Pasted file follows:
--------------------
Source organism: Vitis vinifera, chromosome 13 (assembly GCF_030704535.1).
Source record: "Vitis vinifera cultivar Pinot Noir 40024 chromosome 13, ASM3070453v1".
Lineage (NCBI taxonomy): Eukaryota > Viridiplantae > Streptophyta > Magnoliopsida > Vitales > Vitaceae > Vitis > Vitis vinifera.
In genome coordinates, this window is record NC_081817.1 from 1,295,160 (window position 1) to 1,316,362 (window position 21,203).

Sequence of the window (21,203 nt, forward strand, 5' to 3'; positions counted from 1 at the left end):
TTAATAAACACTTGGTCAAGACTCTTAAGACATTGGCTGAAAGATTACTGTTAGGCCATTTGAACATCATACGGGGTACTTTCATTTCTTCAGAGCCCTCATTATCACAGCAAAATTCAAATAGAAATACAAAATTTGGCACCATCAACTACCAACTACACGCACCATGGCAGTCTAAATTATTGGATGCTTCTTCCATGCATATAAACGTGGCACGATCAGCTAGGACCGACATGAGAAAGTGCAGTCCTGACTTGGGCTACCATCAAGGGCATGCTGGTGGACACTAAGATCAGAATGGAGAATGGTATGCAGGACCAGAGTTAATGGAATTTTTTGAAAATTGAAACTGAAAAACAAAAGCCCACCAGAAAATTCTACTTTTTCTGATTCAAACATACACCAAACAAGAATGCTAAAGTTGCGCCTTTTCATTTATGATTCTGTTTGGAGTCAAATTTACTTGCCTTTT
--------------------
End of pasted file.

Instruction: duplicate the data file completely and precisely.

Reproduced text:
Source organism: Vitis vinifera, chromosome 13 (assembly GCF_030704535.1).
Source record: "Vitis vinifera cultivar Pinot Noir 40024 chromosome 13, ASM3070453v1".
Lineage (NCBI taxonomy): Eukaryota > Viridiplantae > Streptophyta > Magnoliopsida > Vitales > Vitaceae > Vitis > Vitis vinifera.
In genome coordinates, this window is record NC_081817.1 from 1,295,160 (window position 1) to 1,316,362 (window position 21,203).

Sequence of the window (21,203 nt, forward strand, 5' to 3'; positions counted from 1 at the left end):
TTAATAAACACTTGGTCAAGACTCTTAAGACATTGGCTGAAAGATTACTGTTAGGCCATTTGAACATCATACGGGGTACTTTCATTTCTTCAGAGCCCTCATTATCACAGCAAAATTCAAATAGAAATACAAAATTTGGCACCATCAACTACCAACTACACGCACCATGGCAGTCTAAATTATTGGATGCTTCTTCCATGCATATAAACGTGGCACGATCAGCTAGGACCGACATGAGAAAGTGCAGTCCTGACTTGGGCTACCATCAAGGGCATGCTGGTGGACACTAAGATCAGAATGGAGAATGGTATGCAGGACCAGAGTTAATGGAATTTTTTGAAAATTGAAACTGAAAAACAAAAGCCCACCAGAAAATTCTACTTTTTCTGATTCAAACATACACCAAACAAGAATGCTAAAGTTGCGCCTTTTCATTTATGATTCTGTTTGGAGTCAAATTTACTTGCCTTTT